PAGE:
by Staff Writers
Manila (AFP) Feb 27, 2013
Salvage teams have begun cutting up a US Navy ship stranded on a UN World Heritage-listed coral reef in the Philippines in a process that could take almost month, the coastguard said on Wednesday.
The smokestack, or funnel, of the minesweeper USS Guardian was lifted off on Tuesday while the mast was removed on Wednesday, marking a major step in the operation, said coastguard spokeswoman Lieutenant Greanata Jude.
The 68-metre (223-foot) vessel ran aground on the Tubbataha Reef in a remote part of the Sulu Sea on January 17 and strong winds and heavy seas have hampered the operation to dismantle it.
The United States has repeatedly apologised for the incident, which it has blamed on faulty maps, but the incident has fuelled anger in the Philippines, a former American colony and important US ally in the Asia-Pacific region.
"Most of the equipment on top of the deck has already been transferred to a barge but they have yet to remove the large equipment inside the ship," Jude told AFP.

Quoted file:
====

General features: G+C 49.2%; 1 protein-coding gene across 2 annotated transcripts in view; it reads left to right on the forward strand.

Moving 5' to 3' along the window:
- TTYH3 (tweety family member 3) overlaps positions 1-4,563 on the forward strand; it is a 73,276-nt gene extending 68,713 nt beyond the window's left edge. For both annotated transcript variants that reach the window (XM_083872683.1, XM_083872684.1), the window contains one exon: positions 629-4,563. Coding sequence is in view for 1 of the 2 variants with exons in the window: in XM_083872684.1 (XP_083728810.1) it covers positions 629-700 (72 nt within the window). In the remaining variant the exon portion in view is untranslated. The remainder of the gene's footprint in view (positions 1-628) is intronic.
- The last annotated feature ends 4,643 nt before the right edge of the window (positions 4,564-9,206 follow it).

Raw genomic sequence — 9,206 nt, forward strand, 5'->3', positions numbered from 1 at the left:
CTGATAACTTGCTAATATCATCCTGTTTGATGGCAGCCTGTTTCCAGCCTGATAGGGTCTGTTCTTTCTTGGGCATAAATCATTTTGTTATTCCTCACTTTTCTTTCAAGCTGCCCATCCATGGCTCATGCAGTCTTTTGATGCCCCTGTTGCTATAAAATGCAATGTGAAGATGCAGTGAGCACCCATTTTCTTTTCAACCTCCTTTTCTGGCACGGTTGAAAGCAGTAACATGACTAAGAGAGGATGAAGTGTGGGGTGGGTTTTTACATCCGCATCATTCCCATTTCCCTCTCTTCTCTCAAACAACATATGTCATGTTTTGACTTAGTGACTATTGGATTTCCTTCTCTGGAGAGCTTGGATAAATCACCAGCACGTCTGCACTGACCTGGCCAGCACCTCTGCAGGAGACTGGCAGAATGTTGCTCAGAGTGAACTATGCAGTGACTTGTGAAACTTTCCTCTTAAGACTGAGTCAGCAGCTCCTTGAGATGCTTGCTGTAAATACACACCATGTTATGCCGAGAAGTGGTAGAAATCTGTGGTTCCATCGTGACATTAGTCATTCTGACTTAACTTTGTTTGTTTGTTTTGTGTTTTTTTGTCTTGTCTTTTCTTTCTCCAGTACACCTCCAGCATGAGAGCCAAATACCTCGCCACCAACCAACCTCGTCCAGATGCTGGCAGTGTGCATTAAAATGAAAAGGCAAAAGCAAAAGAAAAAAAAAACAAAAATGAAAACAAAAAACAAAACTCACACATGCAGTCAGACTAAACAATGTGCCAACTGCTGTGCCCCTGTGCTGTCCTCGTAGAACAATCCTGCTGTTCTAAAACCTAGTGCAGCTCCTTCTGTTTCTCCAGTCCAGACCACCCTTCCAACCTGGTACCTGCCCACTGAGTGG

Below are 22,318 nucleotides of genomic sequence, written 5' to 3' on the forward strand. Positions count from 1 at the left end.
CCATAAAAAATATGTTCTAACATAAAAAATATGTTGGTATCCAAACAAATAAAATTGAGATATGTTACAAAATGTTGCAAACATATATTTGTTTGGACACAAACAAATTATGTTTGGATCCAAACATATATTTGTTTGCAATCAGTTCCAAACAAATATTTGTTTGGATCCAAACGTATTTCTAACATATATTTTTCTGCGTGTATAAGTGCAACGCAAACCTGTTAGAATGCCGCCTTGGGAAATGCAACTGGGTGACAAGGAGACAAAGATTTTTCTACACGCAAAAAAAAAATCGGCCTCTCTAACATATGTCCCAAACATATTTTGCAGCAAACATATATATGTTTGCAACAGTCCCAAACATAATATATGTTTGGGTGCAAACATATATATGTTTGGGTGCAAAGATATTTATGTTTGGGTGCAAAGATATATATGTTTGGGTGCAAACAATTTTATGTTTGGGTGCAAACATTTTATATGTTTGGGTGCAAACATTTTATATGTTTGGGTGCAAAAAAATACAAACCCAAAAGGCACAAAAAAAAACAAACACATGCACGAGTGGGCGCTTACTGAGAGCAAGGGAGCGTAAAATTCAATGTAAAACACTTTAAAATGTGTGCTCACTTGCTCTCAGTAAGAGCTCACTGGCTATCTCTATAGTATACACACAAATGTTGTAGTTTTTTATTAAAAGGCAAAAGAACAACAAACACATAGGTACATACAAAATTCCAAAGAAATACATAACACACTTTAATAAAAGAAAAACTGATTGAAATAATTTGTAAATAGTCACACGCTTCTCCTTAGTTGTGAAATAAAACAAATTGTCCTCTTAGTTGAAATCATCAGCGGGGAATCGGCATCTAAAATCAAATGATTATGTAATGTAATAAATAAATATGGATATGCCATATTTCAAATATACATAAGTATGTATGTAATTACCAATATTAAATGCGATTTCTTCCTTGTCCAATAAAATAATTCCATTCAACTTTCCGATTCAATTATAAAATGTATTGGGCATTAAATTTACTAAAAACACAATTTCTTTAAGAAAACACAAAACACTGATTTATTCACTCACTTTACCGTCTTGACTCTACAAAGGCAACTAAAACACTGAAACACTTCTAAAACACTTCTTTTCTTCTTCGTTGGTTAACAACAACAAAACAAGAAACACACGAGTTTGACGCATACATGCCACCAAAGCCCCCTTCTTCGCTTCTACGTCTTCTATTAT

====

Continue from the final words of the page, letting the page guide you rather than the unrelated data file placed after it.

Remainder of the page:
The dismantling of the ship has been repeatedly delayed by bad weather, but clear skies are now forecast to last over the next few days, she added.
The US Navy had originally targeted March 23 for the full removal of the vessel but the recent bad weather could now change the timeframe, Jude said without giving details.
Jude said the team has also removed a winch used to operate the vessel's sonar equipment, and are preparing to take apart the second level of the ship, located beneath the deck.
Sensitive equipment will be recycled but most of the ship will have to be scrapped after its fibreglass-reinforced wooden hull was breached when it ran aground, she said.
Portable equipment as well as toxic substances have already been removed from the ship, she added.
When it ran aground, the ship damaged a section of reef, a UNESCO World Heritage site, known for its rich marine life. President Benigno Aquino has said the US Navy will have to pay penalties for the damage.
The vessel, estimated to cost about $277 million, was too badly damaged to be towed away, the US Navy said earlier.
Vessels sailing into the Tubbataha marine park need permission but Philippine authorities said the crew of the Guardian had made no request to enter and had even ignored radio messages that it was about to hit the reef.
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